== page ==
Brexit may be dominating the political agenda, but farmers also need to consider the longer term and start preparing for what will be a very different operating environment.
That is the central premise of a new report from the NFU – The Future of Food 2040 – launched at this week’s annual conference in Birmingham.
“This report is a catalyst to encourage us all to start the debate about our food and our future, so we can start to plan ahead,” says report author and head of policy services Andrea Graham.
“It is also a reminder for government to put domestic food production as a strategic priority in all policy-making.
“This includes a future domestic agricultural policy, which must enable farm businesses to take advantage of the many opportunities that will present themselves over the coming years.”
In particular, the report points to the rapidly growing population, water scarcity, climate change, urbanisation, technological advance and political tension, which will all have an impact.
To help farmers understand the direction of travel, the report addresses four key themes:
1 What we’ll be eating
Significant shifts in eating habits will have a profound effect on farm businesses.
While “fad diets” come and go, the report predicts a continued shift to more processed ready meals and convenience food.
It suggests food will be increasingly bought online, and there may also be a shift towards “subscription buying”, with consumers ordering their food direct from manufacturers.
“This will further challenge the big retail brands and offer potential for those farm businesses able to take advantage.”
The report suggests people will still want to eat meat in future, but less of it as “flexitarian diets” (with meat seen as an occasional treat) gain favour.
Beyond the UK, however, global meat consumption is set to double due to rising incomes and urbanisation, representing an opportunity for exporters.
Lab-grown meat and insect protein may also grow in popularity, so long as they become more palatable and affordable.
2 How we’ll be producing it
The report encourages British farmers to be “early adopters” of new tools and practices, to become more productive.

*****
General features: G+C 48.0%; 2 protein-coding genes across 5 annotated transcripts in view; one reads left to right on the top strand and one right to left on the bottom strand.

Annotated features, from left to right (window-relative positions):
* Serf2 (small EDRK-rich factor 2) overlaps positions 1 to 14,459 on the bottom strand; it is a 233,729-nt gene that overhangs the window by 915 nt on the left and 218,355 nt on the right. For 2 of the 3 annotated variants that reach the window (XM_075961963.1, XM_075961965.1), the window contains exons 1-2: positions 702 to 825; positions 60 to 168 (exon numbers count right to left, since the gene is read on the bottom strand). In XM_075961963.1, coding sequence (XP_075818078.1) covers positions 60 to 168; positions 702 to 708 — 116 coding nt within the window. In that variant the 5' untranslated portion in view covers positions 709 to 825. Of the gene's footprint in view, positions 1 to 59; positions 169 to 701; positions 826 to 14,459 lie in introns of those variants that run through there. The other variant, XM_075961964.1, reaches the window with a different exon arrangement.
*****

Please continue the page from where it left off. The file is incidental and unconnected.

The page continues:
Examples include the use of smaller driverless tractors, which will reduce the need for tramlines and soil compaction. Night vision will enable these machines to work 24/7.
“There is also huge, untapped potential for the use of drones for sensing and mapping,” says the report.
Solar-powered drones, capable of staying airborne for days, could monitor crops in real time, helping to detect the onset of disease and stress.
For livestock farmers, intelligent ear tags with built-in sensors will provide earlier warnings of potential health issues, as well as real-time monitoring of weight and fertility.
The report also predicts the growth of “vertical farming”, especially for horticulture, while gene editing will be commonplace in 20 years’ time, creating enhanced immune systems and disease resistance.
Further restrictions on chemical use will drive the wider uptake of biological control agents, while robots are already in development for crop monitoring, weeding, planting and harvesting.
3 What it means for British farming
Developments in consumer demand and the advance of new technology suggest an acceleration in the pace of change over the next 20 years.
To succeed, the NFU says farmers will need to get away from the “price on the day” mentality, and become much more “digitally literate”, while showing greater business acumen.
They will need to understand financial risk management and become more integrated in the food chain.
Without direct payments, land markets may become more fluid and farmers will need to embrace alternative arrangements, such as share farming, contract farming and collaboration. The report also predicts more consolidation and corporate ownership of land.
Smaller farms may have to seek out more niche markets “for quality and local produce where provenance commands a premium”.
The report sees increasing opportunities for women, as heavy manual jobs disappear, but overall, farmworker numbers will decline, which might exacerbate issues of isolation and mental illness.
4 Opportunities for new markets
As well as adapting the way they farm, farmers should be looking to new markets over the next 20 years.
The provision of renewable energy and services to reduce carbon emissions (such as hosting battery storage to manage the electricity network) may provide an income. The report also foresees “a new era of diversification”.
Conservation may also become a “crop” for farmers, with taxpayer funding for things like tree planting, flood mitigation and landscape management.
5 What’s needed from government?
The report concludes with a series of “asks” for the government that the NFU believes are needed to enable farming to grab the opportunities.
These include a sufficient transition period to exit the CAP, and new policies to help farmers improve their productivity, cope with volatility and care for the environment.